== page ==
The lights blink, the bells ring. It seems like there are hundreds of things wrong with this patient. Your best team is working. The result of test after test comes in. But what is the diagnosis? You have no theory. So far, you’re just treating the symptoms.
That is the state of health of the typical hospital today. HHS collects hundreds of measurements of hospital health, but most of them catch the symptoms of broken processes. How many expensive tests do we have to run to find out that our processes are broken? How many of these tests are actually cost effective in driving change?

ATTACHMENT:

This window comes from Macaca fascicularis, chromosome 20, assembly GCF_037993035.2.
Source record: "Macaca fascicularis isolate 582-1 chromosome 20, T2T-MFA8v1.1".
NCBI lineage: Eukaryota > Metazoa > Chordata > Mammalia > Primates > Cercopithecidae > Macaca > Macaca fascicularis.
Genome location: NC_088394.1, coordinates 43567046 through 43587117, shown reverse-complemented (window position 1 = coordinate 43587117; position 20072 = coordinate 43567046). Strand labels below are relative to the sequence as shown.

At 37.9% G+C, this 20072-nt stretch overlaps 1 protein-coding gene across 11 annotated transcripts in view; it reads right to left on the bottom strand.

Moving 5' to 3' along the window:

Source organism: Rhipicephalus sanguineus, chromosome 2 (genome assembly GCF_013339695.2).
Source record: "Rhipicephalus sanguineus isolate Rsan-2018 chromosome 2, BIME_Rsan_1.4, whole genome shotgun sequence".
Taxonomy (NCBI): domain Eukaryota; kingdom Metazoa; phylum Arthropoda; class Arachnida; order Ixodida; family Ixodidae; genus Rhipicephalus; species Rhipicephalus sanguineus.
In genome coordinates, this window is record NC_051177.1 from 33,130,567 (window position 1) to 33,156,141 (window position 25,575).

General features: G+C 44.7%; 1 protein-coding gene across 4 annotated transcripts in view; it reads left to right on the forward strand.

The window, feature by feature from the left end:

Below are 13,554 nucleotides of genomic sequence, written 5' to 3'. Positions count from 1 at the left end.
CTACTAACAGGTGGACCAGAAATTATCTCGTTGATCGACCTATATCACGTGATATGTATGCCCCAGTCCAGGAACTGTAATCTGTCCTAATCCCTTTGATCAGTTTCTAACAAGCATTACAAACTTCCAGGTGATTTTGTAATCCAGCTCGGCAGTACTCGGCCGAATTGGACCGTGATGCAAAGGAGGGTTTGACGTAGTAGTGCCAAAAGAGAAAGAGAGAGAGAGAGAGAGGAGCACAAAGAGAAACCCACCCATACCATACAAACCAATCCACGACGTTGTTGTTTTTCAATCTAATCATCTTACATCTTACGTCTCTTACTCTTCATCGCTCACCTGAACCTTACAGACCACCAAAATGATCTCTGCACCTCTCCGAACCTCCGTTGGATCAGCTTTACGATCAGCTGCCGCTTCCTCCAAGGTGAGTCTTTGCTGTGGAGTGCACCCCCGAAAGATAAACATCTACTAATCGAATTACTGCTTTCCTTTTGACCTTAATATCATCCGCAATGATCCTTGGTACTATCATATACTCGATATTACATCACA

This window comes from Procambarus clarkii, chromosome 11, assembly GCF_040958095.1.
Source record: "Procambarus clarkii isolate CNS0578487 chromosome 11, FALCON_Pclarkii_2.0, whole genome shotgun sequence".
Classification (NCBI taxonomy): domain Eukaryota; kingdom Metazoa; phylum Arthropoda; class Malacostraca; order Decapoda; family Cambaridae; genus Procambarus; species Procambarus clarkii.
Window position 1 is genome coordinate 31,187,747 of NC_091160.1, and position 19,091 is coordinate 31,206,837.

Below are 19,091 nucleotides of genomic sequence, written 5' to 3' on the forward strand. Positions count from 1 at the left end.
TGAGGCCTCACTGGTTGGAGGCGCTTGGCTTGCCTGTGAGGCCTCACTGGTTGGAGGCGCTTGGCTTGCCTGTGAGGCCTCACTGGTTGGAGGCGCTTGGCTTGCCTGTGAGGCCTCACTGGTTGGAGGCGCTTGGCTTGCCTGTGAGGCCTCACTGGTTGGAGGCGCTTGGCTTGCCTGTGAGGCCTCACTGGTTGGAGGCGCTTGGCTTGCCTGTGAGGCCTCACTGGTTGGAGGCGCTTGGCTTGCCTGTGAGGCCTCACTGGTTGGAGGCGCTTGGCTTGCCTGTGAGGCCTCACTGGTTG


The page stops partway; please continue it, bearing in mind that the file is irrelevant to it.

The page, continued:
On the other hand, very few tests measure the overall health of the hospital — which ultimately shows up in how much healthier it makes its patients. Better would be to measure some the actual outcomes patients achieve: if someone replaces their hip so they can walk up the stairs without pain, can they walk up the stairs without pain after a year?
Then, for those outcomes that are poor, actually diagnose the problem in the processes, not just the symptoms. For this we need to measure the change in symptoms given intervenions. We need longitudinal data that correlates with operations: who was on duty, what sorts of patients were present, etc. when certain types of results or failures occurred. We need robust analytics and personel who get direct feedback and can think about the data themselves, at every level.